Just five years after George Washington became the first president of the United States, he bought six pipes (that’s 756 gallons) of Madeira wine. To say that Washington was a wine enthusiast is probably the understatement of the last two centuries. Even before the Revolutionary War, wine played an important, underlying role in the U.S. among the Founding Fathers.
However, times have changed. We arguably haven’t had a serious wine enthusiast in the White House since Ronald Reagan was in office. President-elect Donald Trump doesn’t even drink alcohol. Why are we seeing fewer wine-loving presidents in recent years, and what can this tell us about the evolving leadership styles of U.S. presidents? To find out, we need to start from the beginning.
- They were fortified. Without fridges or warehouses, the wine needed to be sturdy enough to survive changes in temperature.
- They were tax-exempt and relatively cheap, since Britain had an exclusive trade deal with the Madeira Islands.
- They became a sign of rebellion against Britain after the Boston Madeira Party.
In addition, drinking fortified wine like Madeira formed an unbreakable bond with France just when the United States needed it most. Benjamin Franklin would bring rare Madeira to France to persuade them into fighting alongside colonists against Britain. Later, Thomas Jefferson became the first ambassador of France, where he discovered his love of Bordeaux and Burgundy wine. Jefferson spent much time learning all he could about French wine and culture, and he gained a strong political ally in the process. Without his strong passion for French wine, we likely wouldn’t have the positive relationship with France that we enjoy today. Wine has a history of bringing cultures together for a common cause.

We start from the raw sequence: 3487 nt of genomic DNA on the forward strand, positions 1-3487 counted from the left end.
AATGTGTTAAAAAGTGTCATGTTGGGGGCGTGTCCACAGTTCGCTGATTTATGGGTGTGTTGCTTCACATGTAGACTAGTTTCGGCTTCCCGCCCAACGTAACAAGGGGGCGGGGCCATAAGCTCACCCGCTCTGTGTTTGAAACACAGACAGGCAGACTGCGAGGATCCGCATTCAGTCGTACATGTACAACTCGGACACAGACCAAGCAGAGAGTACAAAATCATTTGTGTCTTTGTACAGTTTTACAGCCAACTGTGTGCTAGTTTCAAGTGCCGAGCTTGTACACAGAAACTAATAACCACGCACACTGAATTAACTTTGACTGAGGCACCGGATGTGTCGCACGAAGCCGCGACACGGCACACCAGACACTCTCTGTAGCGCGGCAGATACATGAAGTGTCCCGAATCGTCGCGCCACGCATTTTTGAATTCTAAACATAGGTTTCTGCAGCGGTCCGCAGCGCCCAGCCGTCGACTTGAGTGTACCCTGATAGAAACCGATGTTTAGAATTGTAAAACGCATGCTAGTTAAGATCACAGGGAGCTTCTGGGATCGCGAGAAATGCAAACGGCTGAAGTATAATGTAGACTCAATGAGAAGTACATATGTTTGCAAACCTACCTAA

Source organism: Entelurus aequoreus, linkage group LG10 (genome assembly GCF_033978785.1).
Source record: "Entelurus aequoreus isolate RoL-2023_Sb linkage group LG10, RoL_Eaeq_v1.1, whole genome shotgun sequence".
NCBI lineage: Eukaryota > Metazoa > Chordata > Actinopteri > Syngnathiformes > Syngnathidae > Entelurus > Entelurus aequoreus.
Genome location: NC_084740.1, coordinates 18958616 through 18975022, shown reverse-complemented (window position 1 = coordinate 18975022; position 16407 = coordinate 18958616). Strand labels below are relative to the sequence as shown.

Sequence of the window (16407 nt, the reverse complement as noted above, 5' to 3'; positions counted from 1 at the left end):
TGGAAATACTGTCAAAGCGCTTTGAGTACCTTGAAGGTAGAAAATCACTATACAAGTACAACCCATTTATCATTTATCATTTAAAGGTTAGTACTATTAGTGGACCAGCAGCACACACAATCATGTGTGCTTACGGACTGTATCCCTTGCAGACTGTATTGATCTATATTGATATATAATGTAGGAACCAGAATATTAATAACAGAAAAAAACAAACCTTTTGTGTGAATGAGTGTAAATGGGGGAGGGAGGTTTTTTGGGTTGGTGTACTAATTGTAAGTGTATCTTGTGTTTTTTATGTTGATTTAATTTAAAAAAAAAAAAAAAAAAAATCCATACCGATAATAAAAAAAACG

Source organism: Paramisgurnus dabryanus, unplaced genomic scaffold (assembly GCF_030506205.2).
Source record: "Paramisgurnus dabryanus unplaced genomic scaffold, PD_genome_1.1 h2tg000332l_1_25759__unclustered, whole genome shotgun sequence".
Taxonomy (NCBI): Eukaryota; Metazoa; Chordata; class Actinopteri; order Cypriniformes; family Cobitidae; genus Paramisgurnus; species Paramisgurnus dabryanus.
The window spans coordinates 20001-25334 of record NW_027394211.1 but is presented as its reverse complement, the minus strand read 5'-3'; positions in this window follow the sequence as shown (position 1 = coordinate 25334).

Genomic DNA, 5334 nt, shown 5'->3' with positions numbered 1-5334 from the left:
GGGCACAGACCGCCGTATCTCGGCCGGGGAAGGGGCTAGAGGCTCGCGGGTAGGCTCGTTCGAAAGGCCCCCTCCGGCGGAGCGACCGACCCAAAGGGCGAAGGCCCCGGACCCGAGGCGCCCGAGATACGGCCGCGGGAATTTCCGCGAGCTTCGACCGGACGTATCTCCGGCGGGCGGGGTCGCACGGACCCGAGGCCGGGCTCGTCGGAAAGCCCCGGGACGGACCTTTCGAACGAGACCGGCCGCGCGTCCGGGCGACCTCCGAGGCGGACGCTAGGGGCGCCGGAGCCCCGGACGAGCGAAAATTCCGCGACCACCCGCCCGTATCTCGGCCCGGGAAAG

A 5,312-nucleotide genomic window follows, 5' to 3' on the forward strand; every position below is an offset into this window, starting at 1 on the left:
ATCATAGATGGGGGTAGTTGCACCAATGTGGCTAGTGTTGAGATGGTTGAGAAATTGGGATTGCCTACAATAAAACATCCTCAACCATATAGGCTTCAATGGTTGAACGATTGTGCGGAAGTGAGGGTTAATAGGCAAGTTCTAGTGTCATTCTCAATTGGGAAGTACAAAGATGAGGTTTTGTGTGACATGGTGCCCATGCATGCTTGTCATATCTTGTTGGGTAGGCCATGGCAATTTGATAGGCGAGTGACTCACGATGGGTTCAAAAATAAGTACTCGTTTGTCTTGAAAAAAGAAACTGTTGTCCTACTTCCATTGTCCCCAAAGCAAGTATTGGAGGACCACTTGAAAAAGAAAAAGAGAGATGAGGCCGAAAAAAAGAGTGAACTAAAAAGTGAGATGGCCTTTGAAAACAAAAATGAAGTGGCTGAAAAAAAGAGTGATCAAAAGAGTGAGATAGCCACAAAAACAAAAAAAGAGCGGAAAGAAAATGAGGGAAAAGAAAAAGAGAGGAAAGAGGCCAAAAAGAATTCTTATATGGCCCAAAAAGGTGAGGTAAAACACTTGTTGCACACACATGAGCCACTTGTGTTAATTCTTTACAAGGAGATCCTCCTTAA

Wine Becomes a Patriotic Tool
Decades after Jefferson’s presidency, most U.S. presidents continued to serve French wine in the White House. However, everything changed when Richard Nixon took office. He was the first president to serve California wine at a White House dinner party, and at the time, he was praised for showing patriotism for domestic wines. From that moment on, he set a precedent for all future U.S. leaders: serving domestic wine makes you appear more patriotic.
Ronald Reagan took this idea to heart. He refused to serve anything other than California wine in the White House, a decision that mirrored his presidential campaign focusing on American craftsmanship and workers. To serve a French wine would make him appear hypocritical. However, he also had a true, sincere love of California wine, from Iron Horse to Beaulieu Vineyard. By serving these wines in the White House, he brought more attention to California’s wine country and helped it gain the popularity that it holds today.
Why the Wine-Loving Presidents Slowly Disappeared
After it became customary to serve only U.S.-made wine in the White House, passion for wine declined overall among U.S. presidents. Part of the reason for this decline might have to do with a renewed sense of hyper-patriotism among politicians and many voters. Rather than using wine to boost cultural exchange and understanding between countries, wine became merely a tool, a measurement of patriotism. Presidents were given less freedom to choose the wines that they truly enjoyed, since serving anything other than a U.S.-made wine could be viewed as disloyal.